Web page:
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The Picture Book Buzz

I Am A Bird - Perfect Picture Book Friday #PPBF

In the interest of full disclosure, Hope Lim is a critique partner and I had the pleasure of watching some of this book's development.

Though I might be slightly biased, I think you'll admit that this is a sweet, lyrical, sparsely worded picture book which celebrates the joy of childhood and imagination. While also examining "the fear of others," of anything different or unknown. And the wild mistaken impressions that our imaginations can sometimes create.

I Am A Bird

Author: Hope Lim

Illustrator: Hyewon Yum

Publisher: Candlewick Press 2021

Ages: 3-7



First impressions, kindness, imagination, and worries.


On her daily bike ride with her dad, a bird-loving little girl passes a woman who frightens her—until she discovers what they have in common.

I am a bird. Ca-Caw! Ca-Caw!

Every day, a little girl rides to school on the back of her father's bike. As they twist and turn through the streets, the little girl spreads her arms like wings and sings her birdsong for all to hear. But when they pass a strange woman in blue who carries a mysterious bag, the girl goes quiet until the woman is out of sight. One day, when they’re running late, the little girl discovers what the woman does with her bag each morning—a surprise that transforms her wariness into a feeling of kinship to be celebrated. Hope Lim’s simple text and Hyewon Yum’s delicate, expressive illustrations create a touching story that encourages readers to embrace our similarities rather than focus on our differences.

Opening Lines:

I am a bird.

Every morning, I fly like a bird on Daddy's bike.

Ca-Caw! Ca-Caw!

What I LOVE about this book:

A little girl imagines she's a bird, stretching her arms and feeling the rush of the wind, as her dad pedals their bike to school. Every day, she flies and sings. And the birds sing back. She enjoys spreading her joy by smiling and waving to everyone they pass.

Text © Hope Lim, 2021. Image © Hyewon Yum, 2021.

But one day, she sees someone "different." Someone who doesn't interact, but quickly walks away. I love Hyewon Yum's encapsulation of the girl's fears and worries - which her imagination produces when she sees this woman - as a superimposed misty grey space on a brick wall, inhabited by a child's chalk drawings of scary monsters. The next day, the girl clings to her dad's shirt, as they pass the woman again and the monsters on the wall get bigger.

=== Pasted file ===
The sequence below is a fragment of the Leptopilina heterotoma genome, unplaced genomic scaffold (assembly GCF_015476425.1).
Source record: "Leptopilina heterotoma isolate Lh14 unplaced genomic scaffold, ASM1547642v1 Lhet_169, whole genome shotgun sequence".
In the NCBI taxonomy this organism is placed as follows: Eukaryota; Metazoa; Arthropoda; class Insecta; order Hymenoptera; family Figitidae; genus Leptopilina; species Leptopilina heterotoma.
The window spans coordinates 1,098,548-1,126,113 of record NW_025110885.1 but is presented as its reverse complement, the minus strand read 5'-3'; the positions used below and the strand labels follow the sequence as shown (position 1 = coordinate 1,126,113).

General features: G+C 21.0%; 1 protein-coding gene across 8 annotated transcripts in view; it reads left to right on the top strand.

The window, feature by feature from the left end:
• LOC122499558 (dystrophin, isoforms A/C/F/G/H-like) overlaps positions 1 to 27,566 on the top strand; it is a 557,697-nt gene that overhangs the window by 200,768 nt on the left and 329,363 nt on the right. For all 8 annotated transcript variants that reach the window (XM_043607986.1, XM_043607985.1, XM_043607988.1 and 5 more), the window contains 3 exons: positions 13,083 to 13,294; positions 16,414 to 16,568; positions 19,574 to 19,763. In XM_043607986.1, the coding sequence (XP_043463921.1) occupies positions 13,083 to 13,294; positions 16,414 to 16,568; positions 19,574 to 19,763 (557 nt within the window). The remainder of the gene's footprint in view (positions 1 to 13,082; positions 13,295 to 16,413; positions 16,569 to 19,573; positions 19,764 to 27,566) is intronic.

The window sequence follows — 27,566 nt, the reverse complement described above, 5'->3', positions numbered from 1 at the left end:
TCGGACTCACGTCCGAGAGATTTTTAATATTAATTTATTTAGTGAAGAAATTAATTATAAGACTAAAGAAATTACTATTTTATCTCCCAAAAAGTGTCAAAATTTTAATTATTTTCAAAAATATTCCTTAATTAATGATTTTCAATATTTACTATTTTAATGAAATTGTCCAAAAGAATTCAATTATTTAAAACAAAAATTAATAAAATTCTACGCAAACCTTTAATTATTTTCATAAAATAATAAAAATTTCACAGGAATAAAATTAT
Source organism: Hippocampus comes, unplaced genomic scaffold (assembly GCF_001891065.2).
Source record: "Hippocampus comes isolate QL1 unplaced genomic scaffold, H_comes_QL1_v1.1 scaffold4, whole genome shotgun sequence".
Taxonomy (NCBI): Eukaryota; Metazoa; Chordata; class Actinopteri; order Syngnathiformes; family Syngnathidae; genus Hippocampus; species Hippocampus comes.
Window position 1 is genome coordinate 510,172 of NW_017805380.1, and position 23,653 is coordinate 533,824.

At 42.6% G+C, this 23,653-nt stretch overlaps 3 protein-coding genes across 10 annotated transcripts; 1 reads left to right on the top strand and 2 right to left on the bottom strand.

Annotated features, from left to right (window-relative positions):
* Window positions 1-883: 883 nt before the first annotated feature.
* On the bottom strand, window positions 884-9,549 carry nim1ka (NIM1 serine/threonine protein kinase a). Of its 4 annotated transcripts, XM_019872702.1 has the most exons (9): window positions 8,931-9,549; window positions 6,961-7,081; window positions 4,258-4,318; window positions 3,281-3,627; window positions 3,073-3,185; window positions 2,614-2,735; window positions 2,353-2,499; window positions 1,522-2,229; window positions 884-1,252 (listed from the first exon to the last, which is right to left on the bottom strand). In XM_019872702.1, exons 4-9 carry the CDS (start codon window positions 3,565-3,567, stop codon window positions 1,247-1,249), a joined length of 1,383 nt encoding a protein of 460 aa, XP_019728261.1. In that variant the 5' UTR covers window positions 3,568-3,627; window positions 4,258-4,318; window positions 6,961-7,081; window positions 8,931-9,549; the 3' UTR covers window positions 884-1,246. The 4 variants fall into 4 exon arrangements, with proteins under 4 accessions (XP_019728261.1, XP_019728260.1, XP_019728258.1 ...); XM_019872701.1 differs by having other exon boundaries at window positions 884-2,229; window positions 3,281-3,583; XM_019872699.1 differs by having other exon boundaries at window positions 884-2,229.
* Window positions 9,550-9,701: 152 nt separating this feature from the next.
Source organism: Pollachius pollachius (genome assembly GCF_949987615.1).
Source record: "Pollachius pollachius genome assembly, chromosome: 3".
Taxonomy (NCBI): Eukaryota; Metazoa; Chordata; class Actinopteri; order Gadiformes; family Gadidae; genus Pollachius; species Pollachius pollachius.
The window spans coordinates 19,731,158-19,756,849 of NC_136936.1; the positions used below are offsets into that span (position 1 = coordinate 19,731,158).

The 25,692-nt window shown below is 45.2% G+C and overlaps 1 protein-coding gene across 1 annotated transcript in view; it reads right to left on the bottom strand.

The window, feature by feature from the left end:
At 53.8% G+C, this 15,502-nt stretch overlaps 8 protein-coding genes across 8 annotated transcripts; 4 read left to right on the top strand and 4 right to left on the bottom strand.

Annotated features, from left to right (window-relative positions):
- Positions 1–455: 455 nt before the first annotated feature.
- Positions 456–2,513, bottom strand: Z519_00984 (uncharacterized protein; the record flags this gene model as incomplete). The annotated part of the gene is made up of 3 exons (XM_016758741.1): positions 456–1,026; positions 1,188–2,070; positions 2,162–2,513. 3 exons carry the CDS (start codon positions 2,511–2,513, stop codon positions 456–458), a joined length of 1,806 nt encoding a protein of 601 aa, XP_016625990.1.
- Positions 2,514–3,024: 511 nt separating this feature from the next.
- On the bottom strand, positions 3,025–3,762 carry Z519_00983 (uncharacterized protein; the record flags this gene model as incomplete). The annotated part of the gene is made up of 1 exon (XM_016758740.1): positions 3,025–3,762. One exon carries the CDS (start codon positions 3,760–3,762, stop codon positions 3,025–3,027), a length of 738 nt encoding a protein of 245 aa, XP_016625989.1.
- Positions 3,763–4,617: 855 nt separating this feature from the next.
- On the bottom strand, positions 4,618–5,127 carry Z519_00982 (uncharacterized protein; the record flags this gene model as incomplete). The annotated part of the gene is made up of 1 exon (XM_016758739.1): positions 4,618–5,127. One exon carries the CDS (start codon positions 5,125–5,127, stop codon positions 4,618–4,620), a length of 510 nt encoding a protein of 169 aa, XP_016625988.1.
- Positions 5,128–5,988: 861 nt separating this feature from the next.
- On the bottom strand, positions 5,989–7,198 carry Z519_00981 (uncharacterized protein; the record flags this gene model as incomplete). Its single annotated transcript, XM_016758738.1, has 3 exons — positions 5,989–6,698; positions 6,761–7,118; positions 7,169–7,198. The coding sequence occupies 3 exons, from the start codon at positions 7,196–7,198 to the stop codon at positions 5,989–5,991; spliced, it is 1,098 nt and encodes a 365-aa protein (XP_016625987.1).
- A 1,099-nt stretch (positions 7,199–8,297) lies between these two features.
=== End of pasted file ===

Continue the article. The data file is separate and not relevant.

Text © Hope Lim, 2021. Image © Hyewon Yum, 2021.

For days, the girl continues to worry and the monsters grow bigger and scarier. What if she's not just "a lady talking a walk"? Until one day, running late for school, the girl makes a discovery . . .

You're going to have to read the book to see what the girl discovers about the woman, herself, and the problem with judging others by their appearance. I love the joyous celebration on the two ending spreads. And I think the happiness, freedom, and imagination that radiates through the text and the images will warm the hearts of readers.

It is a deceptively simple book, with gorgeous soft, colored pencil and gouache illustrations that celebrates imagination and invites honest, open communication (instead of fearful first impressions) to discover all the ways that we are all more alike than different. Hopefully helping foster a kinder, gentler way of interacting with each other.


© M Marshall

- listen to the birds at your feeder, in your yard, or at a nearby park. Can you imitate them? Can you identify them? Check out The Cornel Lab of Ornithology's "How to Learn Bird Songs & Calls" (

- have you ever pretended to fly - swooping down hill on skis/snowboard, floating in a swing, or spinning on a carousel? Draw a picture of you flying or write a poem about how it felt to "fly."

- did you ever misjudge someone? Write a list, or draw a picture, of what you first thought and what you discovered about someone when you got to know them.

If you missed it, be sure to check out Monday's joint interview with Hope Lim (here).

This post is part of a series by authors and KidLit bloggers called Perfect Picture Book Fridays. For more picture book suggestions see Susanna Leonard Hill's Perfect Picture Books.


Maria Marshall

 Photograph © A. Marshall

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